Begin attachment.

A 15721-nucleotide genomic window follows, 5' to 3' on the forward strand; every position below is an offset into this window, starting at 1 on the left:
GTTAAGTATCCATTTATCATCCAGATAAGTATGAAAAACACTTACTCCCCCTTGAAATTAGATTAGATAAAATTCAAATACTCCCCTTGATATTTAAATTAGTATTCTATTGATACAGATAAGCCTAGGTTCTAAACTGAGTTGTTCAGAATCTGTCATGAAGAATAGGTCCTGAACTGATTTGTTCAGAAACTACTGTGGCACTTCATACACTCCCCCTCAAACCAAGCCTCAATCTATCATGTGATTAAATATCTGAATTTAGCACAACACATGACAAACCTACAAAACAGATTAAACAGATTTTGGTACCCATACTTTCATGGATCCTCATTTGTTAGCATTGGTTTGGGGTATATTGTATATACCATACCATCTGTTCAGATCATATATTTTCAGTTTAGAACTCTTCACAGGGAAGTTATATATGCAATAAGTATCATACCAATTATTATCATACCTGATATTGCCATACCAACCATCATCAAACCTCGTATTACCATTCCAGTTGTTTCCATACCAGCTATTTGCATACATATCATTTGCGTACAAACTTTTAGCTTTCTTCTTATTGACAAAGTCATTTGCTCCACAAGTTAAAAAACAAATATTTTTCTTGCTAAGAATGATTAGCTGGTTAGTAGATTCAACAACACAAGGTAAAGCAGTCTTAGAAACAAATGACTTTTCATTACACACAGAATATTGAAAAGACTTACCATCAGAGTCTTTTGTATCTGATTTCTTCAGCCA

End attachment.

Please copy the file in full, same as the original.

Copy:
A 15721-nucleotide genomic window follows, 5' to 3' on the forward strand; every position below is an offset into this window, starting at 1 on the left:
GTTAAGTATCCATTTATCATCCAGATAAGTATGAAAAACACTTACTCCCCCTTGAAATTAGATTAGATAAAATTCAAATACTCCCCTTGATATTTAAATTAGTATTCTATTGATACAGATAAGCCTAGGTTCTAAACTGAGTTGTTCAGAATCTGTCATGAAGAATAGGTCCTGAACTGATTTGTTCAGAAACTACTGTGGCACTTCATACACTCCCCCTCAAACCAAGCCTCAATCTATCATGTGATTAAATATCTGAATTTAGCACAACACATGACAAACCTACAAAACAGATTAAACAGATTTTGGTACCCATACTTTCATGGATCCTCATTTGTTAGCATTGGTTTGGGGTATATTGTATATACCATACCATCTGTTCAGATCATATATTTTCAGTTTAGAACTCTTCACAGGGAAGTTATATATGCAATAAGTATCATACCAATTATTATCATACCTGATATTGCCATACCAACCATCATCAAACCTCGTATTACCATTCCAGTTGTTTCCATACCAGCTATTTGCATACATATCATTTGCGTACAAACTTTTAGCTTTCTTCTTATTGACAAAGTCATTTGCTCCACAAGTTAAAAAACAAATATTTTTCTTGCTAAGAATGATTAGCTGGTTAGTAGATTCAACAACACAAGGTAAAGCAGTCTTAGAAACAAATGACTTTTCATTACACACAGAATATTGAAAAGACTTACCATCAGAGTCTTTTGTATCTGATTTCTTCAGCCA